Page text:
Education and information about the best choices is useful, but only for the people who want to be educated and informed. But we need to be careful about how we approach the provision of information, and that we recognise the limits of education. There is an implication, when we talk about educating consumers, that they want to be educated.
Realistically, how many of us actually learn or educate ourselves, until we are motivated to do so? That motivation usually comes after we’ve cocked-up, or if we perceive (and perception is the key, here), that there is a benefit in being educated. I also question this idea that everyone, or even a majority, will make better choices through education – educational programs have made it pretty clear that smoking is not that good for you, but people still smoke.
It is naïve to think that the population simply needs to be taught how to make smart choices and that through some magical transformation, will begin to make smart choices. Learning requires significant effort, and cognitive resources, and although education seems to often be a key element of consumer action, as a consumer psychologist, and a marketer, I would suggest it may only be useful for certain segments of the population, across certain product categories.
In other words, smart marketers wouldn’t be silly enough to assume that all consumers think like them, and that all consumers in a particular segment will have the same preferences across all products – in this context, a willingness to be educated. No good marketer will say, let’s just educate them on how great our product is, and they won’t be able to resist it… although I have heard this across a range of industries and government.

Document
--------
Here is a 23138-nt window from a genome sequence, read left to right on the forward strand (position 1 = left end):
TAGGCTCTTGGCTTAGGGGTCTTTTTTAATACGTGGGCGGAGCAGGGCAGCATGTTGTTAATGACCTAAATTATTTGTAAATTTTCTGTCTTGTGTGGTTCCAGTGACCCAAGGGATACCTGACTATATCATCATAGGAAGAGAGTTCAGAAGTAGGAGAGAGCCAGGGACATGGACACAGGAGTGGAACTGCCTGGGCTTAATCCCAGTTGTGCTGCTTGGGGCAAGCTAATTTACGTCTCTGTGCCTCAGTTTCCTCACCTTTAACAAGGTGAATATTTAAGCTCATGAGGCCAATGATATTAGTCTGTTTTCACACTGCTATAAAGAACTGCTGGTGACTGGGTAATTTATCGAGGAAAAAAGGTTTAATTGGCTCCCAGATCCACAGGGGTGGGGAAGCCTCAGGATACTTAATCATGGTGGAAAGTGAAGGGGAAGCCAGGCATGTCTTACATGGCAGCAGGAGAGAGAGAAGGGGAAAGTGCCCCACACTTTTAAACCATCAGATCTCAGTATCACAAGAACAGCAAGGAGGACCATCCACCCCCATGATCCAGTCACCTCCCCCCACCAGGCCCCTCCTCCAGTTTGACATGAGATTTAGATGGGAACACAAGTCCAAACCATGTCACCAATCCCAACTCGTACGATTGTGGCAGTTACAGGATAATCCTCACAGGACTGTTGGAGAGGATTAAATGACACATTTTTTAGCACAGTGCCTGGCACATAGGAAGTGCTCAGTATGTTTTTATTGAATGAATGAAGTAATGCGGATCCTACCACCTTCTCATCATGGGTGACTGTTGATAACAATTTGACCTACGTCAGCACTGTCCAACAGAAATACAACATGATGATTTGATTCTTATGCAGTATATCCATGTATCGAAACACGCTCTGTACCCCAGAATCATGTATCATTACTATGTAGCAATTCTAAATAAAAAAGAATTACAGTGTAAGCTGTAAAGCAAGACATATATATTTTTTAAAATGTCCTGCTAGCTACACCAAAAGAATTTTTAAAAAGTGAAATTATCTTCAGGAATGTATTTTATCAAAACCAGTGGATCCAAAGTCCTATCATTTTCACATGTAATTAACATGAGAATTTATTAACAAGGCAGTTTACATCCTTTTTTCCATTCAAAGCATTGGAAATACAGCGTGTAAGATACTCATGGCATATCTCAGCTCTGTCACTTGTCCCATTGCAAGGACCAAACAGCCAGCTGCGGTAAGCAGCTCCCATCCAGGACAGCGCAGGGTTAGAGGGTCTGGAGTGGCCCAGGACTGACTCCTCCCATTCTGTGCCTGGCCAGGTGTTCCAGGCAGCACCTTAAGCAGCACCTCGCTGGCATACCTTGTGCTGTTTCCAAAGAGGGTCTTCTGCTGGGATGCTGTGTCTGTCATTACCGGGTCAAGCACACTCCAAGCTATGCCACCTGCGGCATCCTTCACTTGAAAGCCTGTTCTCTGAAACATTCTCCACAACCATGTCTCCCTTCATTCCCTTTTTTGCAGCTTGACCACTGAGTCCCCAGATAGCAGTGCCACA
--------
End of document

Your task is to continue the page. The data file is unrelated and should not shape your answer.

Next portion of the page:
Giving people options or choices is also useful, but only for the people who want to commit the energy involved in considering the options. We also know that choice itself, is a bit of a complex phenomena – many of you by now probably know the research conducted Iyengar and Lepper in 2000 that suggested that the human ability, and desire, to manage choice is limited.
Their research, conducted in both the field and the laboratory found that people are likely to purchase gourmet jams, chocolates, or even undertake optional class assignments, when they were offered limited array of choices – in their research they suggested that six choices was the optimum number if you wanted people to actually choose, rather than an extensive array of 24 or 30 choices. They also found that participants in the six choices group recorded higher satisfaction with their selections, and got higher marks for their essays when the number of options was limited.
The bottom line with giving people choices, is that you need to understand how people choose, and when and why they don’t. It is not simply a case of providing more choice, asking people to make smart choices, or even giving people information about how to make better choices.
We need to recognise that people are subject to a range of cognitive biases, as well as persuasion techniques, and that making a smart choice is more complex than we think.
This is an edited excerpt from a speech I gave at the National Consumer Congress, 2010, held 15 – 16 March, in Sydney, Australia. Speakers were asked to consider key challenges facing consumers in three areas: ‘Smart Choices’, ‘Getting Policy Development Right’ and ‘When Things Go Wrong’. I spoke at the Smart Choices session, along with Claire Noone (Consumer Affairs, Victoria), Nicole Rich (Choice/Consumer Action Law Centre) and Vic Woolf (ING Direct).